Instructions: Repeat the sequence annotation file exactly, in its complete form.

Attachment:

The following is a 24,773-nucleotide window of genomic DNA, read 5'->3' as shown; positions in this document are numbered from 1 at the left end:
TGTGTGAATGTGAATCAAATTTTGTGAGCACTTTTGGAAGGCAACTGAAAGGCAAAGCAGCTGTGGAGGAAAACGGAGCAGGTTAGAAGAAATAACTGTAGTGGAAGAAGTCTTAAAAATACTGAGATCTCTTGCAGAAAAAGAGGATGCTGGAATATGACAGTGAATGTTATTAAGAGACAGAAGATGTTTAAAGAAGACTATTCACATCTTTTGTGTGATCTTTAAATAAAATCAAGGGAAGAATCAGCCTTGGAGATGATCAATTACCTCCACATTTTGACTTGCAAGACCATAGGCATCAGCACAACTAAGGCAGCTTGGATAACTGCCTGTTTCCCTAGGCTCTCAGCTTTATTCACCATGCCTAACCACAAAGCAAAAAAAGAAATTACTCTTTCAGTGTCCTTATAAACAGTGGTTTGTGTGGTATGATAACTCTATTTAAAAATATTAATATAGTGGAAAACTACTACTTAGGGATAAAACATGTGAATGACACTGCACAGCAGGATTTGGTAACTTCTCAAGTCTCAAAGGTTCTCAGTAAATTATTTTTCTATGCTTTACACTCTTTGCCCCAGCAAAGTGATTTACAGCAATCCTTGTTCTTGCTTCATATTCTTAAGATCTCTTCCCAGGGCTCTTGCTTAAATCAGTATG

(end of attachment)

The following is a 24,773-nucleotide window of genomic DNA, read 5'->3' as shown; positions in this document are numbered from 1 at the left end:
TGTGTGAATGTGAATCAAATTTTGTGAGCACTTTTGGAAGGCAACTGAAAGGCAAAGCAGCTGTGGAGGAAAACGGAGCAGGTTAGAAGAAATAACTGTAGTGGAAGAAGTCTTAAAAATACTGAGATCTCTTGCAGAAAAAGAGGATGCTGGAATATGACAGTGAATGTTATTAAGAGACAGAAGATGTTTAAAGAAGACTATTCACATCTTTTGTGTGATCTTTAAATAAAATCAAGGGAAGAATCAGCCTTGGAGATGATCAATTACCTCCACATTTTGACTTGCAAGACCATAGGCATCAGCACAACTAAGGCAGCTTGGATAACTGCCTGTTTCCCTAGGCTCTCAGCTTTATTCACCATGCCTAACCACAAAGCAAAAAAAGAAATTACTCTTTCAGTGTCCTTATAAACAGTGGTTTGTGTGGTATGATAACTCTATTTAAAAATATTAATATAGTGGAAAACTACTACTTAGGGATAAAACATGTGAATGACACTGCACAGCAGGATTTGGTAACTTCTCAAGTCTCAAAGGTTCTCAGTAAATTATTTTTCTATGCTTTACACTCTTTGCCCCAGCAAAGTGATTTACAGCAATCCTTGTTCTTGCTTCATATTCTTAAGATCTCTTCCCAGGGCTCTTGCTTAAATCAGTATG